It’s doubtful we share too many readers with the Daily Express which each week seems to trumpet some new ‘cure’ for Alzheimer’s, like this one. And this one. But go see The Father — an intimate portrait of disintegration, and whether you fear its coming on your own behalf or are the generation who’ll have to contend with parental decline — and you’ll be scanning the headlines for any news of a remedy.
Florian Zeller‘s sharply-focused piece won the 2014 Prix Molière in Paris but is an arriviste in London where we have been on this theatrical ground before: John Mortimer’s A Voyage Round My Father showed a former wordsmith and wit reduced to dependency and Alan Ayckbourn’s brilliant Woman in Mind plays stage tricks with perception and dialogue to slacken your grip on reality.
Zeller deals with the erosion of the mind with original and genuinely disorienting technique so you see the disintegration from the inside out: if central character André ‘forgets’ a piece of furniture from his Paris apartment, it disappears from the set, and if he’s unclear about a given member of his family, they’re suddenly played by a different actor. Flashing lights around the set known as ‘blinders’ disorient you between scenes almost as much as the plotting continually wrong-foots your assumptions. It’s undeniably clever.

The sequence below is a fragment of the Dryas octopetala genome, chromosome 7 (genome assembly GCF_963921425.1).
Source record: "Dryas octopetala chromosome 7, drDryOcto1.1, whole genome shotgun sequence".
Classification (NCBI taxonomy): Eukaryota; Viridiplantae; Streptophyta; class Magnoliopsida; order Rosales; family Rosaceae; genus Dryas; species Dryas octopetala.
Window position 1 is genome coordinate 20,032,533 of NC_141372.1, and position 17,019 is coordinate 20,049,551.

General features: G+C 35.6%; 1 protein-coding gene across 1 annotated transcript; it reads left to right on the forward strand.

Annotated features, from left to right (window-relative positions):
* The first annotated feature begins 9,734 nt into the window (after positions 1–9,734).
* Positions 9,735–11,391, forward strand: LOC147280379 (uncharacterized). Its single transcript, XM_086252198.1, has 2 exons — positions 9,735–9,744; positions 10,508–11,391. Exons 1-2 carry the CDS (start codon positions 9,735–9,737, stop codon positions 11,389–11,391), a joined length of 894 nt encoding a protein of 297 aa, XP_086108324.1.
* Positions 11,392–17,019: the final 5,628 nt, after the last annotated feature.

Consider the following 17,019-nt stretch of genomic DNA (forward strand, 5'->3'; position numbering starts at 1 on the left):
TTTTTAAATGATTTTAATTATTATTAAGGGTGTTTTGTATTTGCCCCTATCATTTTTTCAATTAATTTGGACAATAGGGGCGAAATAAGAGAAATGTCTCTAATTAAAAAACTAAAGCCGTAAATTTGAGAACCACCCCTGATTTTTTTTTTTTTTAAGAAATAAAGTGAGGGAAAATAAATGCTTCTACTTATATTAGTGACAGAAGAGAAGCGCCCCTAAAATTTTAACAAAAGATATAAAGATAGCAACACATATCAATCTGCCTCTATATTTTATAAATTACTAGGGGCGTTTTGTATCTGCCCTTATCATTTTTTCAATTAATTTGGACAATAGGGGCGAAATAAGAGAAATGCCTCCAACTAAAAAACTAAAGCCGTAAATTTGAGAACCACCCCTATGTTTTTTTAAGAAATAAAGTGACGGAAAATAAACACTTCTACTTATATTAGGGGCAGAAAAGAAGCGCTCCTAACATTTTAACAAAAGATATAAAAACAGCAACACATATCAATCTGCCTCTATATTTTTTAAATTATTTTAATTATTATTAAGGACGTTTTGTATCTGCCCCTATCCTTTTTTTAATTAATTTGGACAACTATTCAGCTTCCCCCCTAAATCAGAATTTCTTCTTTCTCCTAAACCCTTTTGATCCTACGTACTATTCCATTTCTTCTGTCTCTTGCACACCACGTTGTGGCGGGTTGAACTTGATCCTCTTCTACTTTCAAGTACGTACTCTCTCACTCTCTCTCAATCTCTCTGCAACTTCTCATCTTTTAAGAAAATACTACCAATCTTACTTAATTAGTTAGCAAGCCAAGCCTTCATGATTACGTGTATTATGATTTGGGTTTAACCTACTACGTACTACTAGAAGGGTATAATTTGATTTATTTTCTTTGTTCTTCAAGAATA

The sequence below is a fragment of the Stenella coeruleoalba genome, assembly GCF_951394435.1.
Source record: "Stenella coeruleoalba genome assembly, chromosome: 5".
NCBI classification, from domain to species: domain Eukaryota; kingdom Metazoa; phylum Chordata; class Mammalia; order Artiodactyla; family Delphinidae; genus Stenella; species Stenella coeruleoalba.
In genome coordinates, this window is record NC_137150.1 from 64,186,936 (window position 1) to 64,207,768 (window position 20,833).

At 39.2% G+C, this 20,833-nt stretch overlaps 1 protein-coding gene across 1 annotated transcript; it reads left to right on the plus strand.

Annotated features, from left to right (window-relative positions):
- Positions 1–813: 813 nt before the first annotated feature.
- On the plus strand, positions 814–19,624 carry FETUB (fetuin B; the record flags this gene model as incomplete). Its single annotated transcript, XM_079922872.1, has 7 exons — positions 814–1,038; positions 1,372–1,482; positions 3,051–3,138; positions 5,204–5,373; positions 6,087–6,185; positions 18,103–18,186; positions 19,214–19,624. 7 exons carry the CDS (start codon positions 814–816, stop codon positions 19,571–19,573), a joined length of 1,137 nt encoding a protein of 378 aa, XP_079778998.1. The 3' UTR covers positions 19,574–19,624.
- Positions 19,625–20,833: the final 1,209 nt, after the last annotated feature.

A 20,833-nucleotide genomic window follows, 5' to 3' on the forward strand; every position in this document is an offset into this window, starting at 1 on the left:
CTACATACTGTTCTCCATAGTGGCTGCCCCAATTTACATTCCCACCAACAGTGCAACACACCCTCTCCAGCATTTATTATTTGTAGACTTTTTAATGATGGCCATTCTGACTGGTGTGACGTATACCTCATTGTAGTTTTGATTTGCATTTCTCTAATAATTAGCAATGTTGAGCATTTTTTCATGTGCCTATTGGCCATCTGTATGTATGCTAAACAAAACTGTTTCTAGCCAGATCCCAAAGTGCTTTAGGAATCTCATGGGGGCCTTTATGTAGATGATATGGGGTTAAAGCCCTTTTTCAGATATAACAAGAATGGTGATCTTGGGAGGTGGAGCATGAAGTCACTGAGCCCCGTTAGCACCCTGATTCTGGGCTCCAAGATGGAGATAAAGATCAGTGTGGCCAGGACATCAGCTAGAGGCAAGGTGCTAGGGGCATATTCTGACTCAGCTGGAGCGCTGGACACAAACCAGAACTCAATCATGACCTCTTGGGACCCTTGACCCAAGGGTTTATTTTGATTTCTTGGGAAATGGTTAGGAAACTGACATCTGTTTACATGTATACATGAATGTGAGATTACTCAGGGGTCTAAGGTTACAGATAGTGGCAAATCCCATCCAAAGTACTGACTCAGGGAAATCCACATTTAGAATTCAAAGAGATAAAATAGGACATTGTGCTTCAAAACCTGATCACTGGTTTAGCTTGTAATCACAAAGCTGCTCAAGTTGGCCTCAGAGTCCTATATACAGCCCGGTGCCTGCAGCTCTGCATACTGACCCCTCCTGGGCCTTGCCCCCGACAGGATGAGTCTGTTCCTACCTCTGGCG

The script is occasionally oddly-phrased in Christopher Hampton’s translation and once the characters discuss ‘a home’ you may predict the outcome, but performances are superlatively good. Kenneth Cranham instantly engages you as a gently forgetful and somewhat peppery André, quickly progresses through disbelief, impatience and angry misunderstanding but at the climax instead of railing at his daughter like Lear, his heroic distress is tender, and touching, and tired.
As daughter Anne, Claire Skinner initially seems not much distanced from her capable but sanguine TV wife in BBC comedy Outnumbered, but her occasional physical stillness as she contains a reaction to changed circumstances is remarkable to see, and the tensions she builds with partner Nicholas Gleaves — who may or may not have given the old man a slap — are neat and convincing, a million refreshing miles from sitcom.
Contemporary. Unsettling. Watchable; put The Father on your ‘must-see’ list.
If you’re affected by issues in the play, the Alzheimer’s Society may be able to help.